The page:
Nursing home negligence can be reported through national and state organizations, local law enforcement, regional help hotlines, a long-term care ombudsman, and medical professionals.
Nursing Home Neglect and Abuse
In the United States, approximately two million adults reside in nursing homes and long-term care facilities. Due to existing health conditions and compromised immune systems, many face high risks for a variety of health-related problems, including nursing home neglect and abuse. While many cases are reported to proper authorities, thousands of cases go unnoticed and undetected, so residents suffer in silence without help.
According to the National Center on Elder Abuse (NCEA), nursing home neglect and abuse is a growing concern since millions of baby boomers are now over 65 years old. NCEA statistics on elder abuse show that one in six elderly adults in nursing homes suffer some type of physical or emotional neglect or abuse by their caregivers. Nursing home neglect lawyers often witness cases of physical injuries, verbal abuse, and neglect of basic needs like food and water, medications, and sanitary conditions.
When nursing home residents are neglected, they often suffer physical and emotional health problems, including:
- Fractures and broken bones from falls
- Bruises and abrasions from bed restraints
- Bedsores and skin infections
- Malnutrition, dehydration, and eating disorders
- Anxiety and depression
NCEA studies show that elderly victims of nursing home neglect and abuse are twice as likely to die prematurely, and even minor injures can lead to permanent health problems or death. Major risk factors include residents with dementia and Alzheimer’s, physical disabilities, social isolation, and limited visitors.
Beware: Facility Violations and Penalties
Mortality rates are especially high in private equity-owned nursing homes that operate for profit. Unlike state and federally-regulated facilities that are funded by Medicare and Medicaid, privately-owned facilities are funded by profits which are frequently increased by cutting budgets for nurses, caregivers, and safety equipment.
To alert people to nursing homes and long-term care facilities with a history of substandard care, the Centers for Medicare and Medicaid Services (CMS) introduced 3 online icons that alert consumers to facilities that have been cited for safety violations. CMS alert icons allow the public to compare nursing home operations, check for violations, and review legal actions filed by nursing home neglect lawyers.
- Red Icon – Indicates citations within the past year for physical, emotional, verbal, and sexual forms of neglect or abuse that caused harm to a resident. It’s a red flag to consumers, since some of the worst health conditions seen by nursing home neglect lawyers are indicated.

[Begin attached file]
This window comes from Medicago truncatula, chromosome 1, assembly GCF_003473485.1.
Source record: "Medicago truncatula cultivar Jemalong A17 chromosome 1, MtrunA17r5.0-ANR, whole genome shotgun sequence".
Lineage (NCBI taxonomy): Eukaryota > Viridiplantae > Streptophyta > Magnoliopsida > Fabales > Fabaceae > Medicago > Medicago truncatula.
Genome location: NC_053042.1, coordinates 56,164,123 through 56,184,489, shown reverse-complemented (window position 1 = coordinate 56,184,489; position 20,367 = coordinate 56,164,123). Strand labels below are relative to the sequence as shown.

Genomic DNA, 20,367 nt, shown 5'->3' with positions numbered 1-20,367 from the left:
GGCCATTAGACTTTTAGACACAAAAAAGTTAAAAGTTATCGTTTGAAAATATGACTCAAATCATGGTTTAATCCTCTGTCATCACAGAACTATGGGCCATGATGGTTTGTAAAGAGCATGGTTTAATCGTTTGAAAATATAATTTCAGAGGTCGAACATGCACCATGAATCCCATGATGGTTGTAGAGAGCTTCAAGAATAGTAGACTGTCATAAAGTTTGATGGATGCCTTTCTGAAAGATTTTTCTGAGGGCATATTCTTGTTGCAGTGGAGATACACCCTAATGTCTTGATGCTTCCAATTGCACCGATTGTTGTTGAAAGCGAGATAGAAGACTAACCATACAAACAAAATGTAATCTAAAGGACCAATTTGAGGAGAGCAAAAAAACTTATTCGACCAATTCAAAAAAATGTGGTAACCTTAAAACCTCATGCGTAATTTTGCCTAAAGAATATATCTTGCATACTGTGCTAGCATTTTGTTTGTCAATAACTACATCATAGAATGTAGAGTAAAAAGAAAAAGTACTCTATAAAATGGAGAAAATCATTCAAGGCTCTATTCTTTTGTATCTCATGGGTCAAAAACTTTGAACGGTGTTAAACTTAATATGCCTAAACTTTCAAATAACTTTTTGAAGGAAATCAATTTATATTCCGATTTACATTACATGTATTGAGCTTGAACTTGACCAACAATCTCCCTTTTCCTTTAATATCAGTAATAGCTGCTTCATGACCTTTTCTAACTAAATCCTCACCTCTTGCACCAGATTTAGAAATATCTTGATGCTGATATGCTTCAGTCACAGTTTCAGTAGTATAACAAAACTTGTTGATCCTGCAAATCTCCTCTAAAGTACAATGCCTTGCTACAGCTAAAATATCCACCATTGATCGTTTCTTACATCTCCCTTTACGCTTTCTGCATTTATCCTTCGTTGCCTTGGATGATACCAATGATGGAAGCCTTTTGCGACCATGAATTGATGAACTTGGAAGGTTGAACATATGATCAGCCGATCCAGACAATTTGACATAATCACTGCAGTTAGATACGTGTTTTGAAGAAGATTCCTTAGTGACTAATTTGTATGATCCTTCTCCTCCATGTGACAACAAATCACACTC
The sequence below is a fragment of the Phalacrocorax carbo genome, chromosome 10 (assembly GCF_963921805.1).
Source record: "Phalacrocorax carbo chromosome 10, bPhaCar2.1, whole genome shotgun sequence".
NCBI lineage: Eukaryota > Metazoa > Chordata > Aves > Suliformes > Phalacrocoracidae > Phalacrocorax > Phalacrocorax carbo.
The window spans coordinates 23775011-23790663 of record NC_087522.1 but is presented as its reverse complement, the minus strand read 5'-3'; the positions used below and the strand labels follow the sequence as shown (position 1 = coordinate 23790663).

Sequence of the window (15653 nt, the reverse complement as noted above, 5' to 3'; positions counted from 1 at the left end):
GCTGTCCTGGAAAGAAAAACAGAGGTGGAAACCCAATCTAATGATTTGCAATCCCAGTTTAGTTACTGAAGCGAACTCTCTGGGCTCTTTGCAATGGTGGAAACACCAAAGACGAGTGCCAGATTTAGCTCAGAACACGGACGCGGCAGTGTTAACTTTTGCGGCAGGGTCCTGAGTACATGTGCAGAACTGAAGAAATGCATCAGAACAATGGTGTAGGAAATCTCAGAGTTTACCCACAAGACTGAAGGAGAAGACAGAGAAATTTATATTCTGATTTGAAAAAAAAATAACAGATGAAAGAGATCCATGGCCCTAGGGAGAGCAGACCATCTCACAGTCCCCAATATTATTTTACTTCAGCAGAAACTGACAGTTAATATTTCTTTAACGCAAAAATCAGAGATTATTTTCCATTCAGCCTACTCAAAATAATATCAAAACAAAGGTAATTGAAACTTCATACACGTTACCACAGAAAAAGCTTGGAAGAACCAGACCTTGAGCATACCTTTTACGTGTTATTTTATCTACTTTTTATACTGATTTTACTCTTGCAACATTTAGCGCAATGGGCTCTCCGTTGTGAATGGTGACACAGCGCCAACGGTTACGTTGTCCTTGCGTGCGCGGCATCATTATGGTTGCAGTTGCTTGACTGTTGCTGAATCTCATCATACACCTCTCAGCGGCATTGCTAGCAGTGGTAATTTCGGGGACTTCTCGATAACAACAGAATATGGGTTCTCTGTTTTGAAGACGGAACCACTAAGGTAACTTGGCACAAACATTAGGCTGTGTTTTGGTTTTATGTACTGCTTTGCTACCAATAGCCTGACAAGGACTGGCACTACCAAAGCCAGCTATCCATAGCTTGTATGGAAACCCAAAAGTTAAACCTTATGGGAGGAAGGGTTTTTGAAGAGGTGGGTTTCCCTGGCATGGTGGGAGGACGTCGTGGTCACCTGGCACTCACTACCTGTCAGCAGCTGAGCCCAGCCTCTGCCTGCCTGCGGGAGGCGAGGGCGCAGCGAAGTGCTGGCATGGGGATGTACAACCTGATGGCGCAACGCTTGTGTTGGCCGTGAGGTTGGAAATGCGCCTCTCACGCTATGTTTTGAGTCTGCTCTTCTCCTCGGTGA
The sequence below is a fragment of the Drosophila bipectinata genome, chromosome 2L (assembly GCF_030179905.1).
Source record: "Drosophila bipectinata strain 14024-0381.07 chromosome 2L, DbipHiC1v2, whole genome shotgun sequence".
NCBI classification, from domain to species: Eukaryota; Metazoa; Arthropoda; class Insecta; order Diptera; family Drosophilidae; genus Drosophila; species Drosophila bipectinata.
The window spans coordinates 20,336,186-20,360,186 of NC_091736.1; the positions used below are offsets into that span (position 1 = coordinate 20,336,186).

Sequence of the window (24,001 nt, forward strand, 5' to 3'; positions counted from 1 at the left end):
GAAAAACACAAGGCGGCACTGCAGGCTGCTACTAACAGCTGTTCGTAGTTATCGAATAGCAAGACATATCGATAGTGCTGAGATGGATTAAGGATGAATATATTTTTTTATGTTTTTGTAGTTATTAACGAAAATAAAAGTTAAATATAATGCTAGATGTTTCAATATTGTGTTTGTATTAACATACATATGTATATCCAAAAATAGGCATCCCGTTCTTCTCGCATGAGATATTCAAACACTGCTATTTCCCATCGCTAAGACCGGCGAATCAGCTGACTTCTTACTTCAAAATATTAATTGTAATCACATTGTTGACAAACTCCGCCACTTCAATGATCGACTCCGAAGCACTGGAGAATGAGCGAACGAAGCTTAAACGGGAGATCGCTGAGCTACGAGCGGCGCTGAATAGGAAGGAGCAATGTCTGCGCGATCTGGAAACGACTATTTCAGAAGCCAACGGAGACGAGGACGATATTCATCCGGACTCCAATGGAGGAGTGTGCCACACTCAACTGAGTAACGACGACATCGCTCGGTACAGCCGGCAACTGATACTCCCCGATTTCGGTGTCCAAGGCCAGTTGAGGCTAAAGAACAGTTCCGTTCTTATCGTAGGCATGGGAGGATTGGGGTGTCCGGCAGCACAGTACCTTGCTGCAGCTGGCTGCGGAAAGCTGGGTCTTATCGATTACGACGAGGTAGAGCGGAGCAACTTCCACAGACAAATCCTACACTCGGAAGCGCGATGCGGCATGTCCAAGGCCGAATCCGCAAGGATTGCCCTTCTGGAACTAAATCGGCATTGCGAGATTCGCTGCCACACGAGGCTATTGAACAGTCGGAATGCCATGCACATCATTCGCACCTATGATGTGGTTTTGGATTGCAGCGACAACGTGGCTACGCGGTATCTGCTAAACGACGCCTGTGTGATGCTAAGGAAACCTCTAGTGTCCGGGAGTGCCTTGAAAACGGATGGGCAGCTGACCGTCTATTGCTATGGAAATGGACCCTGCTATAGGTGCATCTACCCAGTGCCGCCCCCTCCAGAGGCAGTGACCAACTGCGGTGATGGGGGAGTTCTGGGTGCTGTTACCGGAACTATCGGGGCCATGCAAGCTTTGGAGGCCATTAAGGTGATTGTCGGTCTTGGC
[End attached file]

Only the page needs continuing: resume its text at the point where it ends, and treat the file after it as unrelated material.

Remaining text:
- Yellow Icon – Indicates a Special Focus Facility (SFF) that’s participating in a program due to repeated violations. SFF facilities are subject to full onsite inspections every six months and subject to permanent closure for lack of compliance.
- Green Icon – Indicates no violations/citations within the last two years. Due to strict CMS Medicare and Medicaid funding regulations, facilities that don’t comply are subject to large monetary fines, safety violations, loss of federal funding, and permanent closure.
Reporting Nursing Home Negligence
NCEA defines nursing home neglect as a type of elder abuse caused by a lack of proper care and attention. It is commonly caused by nurses, caregivers, and aides who provide substandard care or fail to provide necessary caregiver duties to keep elderly patients safe from harm.
According to the U. S. Department of Justice, caregiver neglect is the main cause of injury for elderly adults in nursing homes, long-term care facilities, and private in-home care. For every case that gets reported, 57 cases go unreported. To prevent harm, family members and friends with loved ones in nursing homes should watch for signs of neglect and abuse and report them to the proper authorities:
National Center on Elder Abuse
The National Center on Elder Abuse (NCEA) is a national resource center dedicated to the prevention of elder neglect and abuse. As part of the U.S. Department of Health and Human Services, NCEA does not investigate complaints but works with various resources that provide help.
Adult Protective Services
Adult Protective Services (APS) has offices in every state. As a social services program provided by state and local governments, APS workers investigate complaints of elder neglect, abuse, and exploitation while working closely with medical professionals and police officers.
Local Law Enforcement
When nursing home neglect presents dangers or causes harm, local law enforcement should be notified right away. They can remove a resident from a facility or a dangerous situation. If laws are broken by the nursing home or staff, police will conduct a criminal investigation.
A Long-Term Care Ombudsman
A local ombudsman serves as an advocate for adults in nursing homes and long-term care facilities. He or she will address the concerns of loved ones, investigate facilities for signs of neglect and abuse, and help victims take legal action through a nursing home neglect lawyer.